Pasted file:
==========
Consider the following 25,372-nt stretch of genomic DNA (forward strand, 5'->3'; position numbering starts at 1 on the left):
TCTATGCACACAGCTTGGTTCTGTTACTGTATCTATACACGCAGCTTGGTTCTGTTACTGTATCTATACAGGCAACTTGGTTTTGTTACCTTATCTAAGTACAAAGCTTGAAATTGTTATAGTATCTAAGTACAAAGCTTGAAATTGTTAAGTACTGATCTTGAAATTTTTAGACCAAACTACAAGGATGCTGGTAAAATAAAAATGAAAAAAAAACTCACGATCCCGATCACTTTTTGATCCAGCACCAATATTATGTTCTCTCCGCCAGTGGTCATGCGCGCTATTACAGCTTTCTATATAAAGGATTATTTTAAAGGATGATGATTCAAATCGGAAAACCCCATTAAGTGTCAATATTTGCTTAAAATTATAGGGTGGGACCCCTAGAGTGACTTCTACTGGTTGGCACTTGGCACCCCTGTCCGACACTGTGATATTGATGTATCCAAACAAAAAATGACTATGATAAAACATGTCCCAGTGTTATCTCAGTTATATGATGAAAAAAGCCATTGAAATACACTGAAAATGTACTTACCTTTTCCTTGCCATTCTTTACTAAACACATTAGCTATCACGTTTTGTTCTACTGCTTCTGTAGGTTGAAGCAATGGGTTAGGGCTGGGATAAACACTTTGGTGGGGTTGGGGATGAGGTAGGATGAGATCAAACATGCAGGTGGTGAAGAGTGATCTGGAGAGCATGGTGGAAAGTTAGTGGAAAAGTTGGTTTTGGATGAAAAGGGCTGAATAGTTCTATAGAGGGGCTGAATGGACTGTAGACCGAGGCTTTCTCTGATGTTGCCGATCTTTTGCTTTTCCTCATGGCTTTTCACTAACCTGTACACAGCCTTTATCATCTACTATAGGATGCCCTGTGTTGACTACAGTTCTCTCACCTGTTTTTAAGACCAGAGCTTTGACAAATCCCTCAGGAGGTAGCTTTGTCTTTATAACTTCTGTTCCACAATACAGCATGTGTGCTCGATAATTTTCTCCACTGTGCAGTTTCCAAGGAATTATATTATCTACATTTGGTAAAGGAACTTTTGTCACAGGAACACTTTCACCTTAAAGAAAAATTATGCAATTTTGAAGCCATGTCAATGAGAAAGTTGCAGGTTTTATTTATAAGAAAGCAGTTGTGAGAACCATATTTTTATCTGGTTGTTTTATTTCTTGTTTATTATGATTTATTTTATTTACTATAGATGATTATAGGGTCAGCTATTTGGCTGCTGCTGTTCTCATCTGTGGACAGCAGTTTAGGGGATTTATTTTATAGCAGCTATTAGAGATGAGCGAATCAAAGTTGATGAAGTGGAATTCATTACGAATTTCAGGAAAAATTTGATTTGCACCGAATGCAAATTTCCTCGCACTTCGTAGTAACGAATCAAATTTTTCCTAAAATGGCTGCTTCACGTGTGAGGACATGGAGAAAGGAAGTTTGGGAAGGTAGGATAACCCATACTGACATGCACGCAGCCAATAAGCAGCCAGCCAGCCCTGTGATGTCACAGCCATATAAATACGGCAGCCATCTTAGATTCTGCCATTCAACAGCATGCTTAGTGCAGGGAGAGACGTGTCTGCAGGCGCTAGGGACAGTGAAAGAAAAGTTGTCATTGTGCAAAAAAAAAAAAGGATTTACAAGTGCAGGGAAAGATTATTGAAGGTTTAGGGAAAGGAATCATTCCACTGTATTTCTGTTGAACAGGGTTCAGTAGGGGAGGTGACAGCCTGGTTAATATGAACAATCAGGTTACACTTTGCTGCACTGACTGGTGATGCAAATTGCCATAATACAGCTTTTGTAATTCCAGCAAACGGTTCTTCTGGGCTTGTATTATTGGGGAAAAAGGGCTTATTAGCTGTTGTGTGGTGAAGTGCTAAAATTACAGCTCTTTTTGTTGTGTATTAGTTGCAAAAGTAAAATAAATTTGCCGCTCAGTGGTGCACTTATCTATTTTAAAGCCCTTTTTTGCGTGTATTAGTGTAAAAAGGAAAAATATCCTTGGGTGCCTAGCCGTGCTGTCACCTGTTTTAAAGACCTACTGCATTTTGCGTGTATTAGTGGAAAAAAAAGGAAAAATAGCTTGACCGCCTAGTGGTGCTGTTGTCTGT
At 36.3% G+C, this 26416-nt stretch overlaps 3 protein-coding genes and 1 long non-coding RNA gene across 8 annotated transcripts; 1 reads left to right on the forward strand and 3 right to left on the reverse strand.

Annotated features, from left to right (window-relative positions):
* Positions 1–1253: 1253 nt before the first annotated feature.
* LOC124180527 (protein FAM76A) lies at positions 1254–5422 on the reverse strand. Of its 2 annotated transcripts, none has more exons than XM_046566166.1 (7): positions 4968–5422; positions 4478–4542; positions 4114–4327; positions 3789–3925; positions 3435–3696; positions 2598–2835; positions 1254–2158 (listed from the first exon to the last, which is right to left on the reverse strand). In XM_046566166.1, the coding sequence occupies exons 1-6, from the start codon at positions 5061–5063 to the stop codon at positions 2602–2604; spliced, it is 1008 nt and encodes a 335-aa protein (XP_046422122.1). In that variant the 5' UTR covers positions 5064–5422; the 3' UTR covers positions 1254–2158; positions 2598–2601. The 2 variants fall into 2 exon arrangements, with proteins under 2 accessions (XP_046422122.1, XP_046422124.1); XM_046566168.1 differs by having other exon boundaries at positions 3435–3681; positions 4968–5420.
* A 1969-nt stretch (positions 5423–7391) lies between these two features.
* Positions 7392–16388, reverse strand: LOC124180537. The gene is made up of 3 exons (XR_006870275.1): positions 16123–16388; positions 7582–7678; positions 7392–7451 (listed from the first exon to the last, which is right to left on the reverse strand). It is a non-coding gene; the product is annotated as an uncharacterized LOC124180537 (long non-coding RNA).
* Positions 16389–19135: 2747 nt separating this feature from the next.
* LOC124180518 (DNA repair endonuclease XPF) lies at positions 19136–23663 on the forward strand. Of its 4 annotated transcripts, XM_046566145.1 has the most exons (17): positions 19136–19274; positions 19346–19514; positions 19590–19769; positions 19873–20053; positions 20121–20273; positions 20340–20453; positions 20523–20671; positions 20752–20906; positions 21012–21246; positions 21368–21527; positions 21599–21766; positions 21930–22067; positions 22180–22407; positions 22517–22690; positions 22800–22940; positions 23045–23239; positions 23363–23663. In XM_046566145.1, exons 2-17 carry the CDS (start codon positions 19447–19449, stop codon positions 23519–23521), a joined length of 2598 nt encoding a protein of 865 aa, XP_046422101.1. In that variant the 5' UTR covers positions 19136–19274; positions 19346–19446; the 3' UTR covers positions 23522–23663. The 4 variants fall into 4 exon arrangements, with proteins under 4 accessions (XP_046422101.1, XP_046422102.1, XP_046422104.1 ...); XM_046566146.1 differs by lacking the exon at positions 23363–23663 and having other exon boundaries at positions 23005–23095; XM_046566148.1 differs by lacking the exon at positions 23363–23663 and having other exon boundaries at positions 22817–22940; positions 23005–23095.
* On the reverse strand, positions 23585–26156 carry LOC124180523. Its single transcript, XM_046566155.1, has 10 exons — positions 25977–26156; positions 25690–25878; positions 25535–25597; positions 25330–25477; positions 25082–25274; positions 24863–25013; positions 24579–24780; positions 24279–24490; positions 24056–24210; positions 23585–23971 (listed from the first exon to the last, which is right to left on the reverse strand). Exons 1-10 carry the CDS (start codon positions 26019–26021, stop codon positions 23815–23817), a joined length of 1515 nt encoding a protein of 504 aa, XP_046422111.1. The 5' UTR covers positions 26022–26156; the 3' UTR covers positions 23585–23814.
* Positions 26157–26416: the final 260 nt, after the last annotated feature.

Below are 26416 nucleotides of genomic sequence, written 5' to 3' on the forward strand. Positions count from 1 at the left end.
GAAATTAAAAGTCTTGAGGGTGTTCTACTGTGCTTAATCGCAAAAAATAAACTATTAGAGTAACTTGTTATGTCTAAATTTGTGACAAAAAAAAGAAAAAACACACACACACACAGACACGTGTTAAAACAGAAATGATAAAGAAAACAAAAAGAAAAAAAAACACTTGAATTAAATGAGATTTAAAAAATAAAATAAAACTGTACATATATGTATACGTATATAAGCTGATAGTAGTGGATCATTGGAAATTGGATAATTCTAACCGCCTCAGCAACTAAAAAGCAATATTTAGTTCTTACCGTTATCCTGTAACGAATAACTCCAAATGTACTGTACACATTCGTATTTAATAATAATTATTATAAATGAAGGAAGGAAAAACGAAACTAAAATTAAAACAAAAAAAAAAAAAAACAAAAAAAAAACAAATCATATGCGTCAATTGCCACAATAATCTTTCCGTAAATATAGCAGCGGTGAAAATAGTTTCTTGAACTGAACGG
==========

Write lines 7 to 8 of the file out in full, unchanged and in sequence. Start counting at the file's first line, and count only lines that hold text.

* A 1969-nt stretch (positions 5423–7391) lies between these two features.
* Positions 7392–16388, reverse strand: LOC124180537. The gene is made up of 3 exons (XR_006870275.1): positions 16123–16388; positions 7582–7678; positions 7392–7451 (listed from the first exon to the last, which is right to left on the reverse strand). It is a non-coding gene; the product is annotated as an uncharacterized LOC124180537 (long non-coding RNA).